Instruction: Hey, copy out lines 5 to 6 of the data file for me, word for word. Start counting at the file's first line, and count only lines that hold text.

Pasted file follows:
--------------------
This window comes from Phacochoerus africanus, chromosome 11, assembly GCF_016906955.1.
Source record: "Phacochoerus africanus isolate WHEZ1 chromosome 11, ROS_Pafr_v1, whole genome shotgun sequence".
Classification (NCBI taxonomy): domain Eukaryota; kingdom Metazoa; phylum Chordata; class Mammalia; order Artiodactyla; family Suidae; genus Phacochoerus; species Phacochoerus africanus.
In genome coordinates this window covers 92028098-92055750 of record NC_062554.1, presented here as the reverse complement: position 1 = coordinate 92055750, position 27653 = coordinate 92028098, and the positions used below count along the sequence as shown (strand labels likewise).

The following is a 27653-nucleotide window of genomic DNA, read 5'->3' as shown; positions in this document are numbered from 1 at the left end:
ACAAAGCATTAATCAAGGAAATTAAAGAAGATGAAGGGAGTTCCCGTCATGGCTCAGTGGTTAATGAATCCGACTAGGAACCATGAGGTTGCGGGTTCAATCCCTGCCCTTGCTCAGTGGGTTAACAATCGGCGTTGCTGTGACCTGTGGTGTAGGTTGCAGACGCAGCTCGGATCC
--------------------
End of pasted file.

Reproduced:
The following is a 27653-nucleotide window of genomic DNA, read 5'->3' as shown; positions in this document are numbered from 1 at the left end:
ACAAAGCATTAATCAAGGAAATTAAAGAAGATGAAGGGAGTTCCCGTCATGGCTCAGTGGTTAATGAATCCGACTAGGAACCATGAGGTTGCGGGTTCAATCCCTGCCCTTGCTCAGTGGGTTAACAATCGGCGTTGCTGTGACCTGTGGTGTAGGTTGCAGACGCAGCTCGGATCC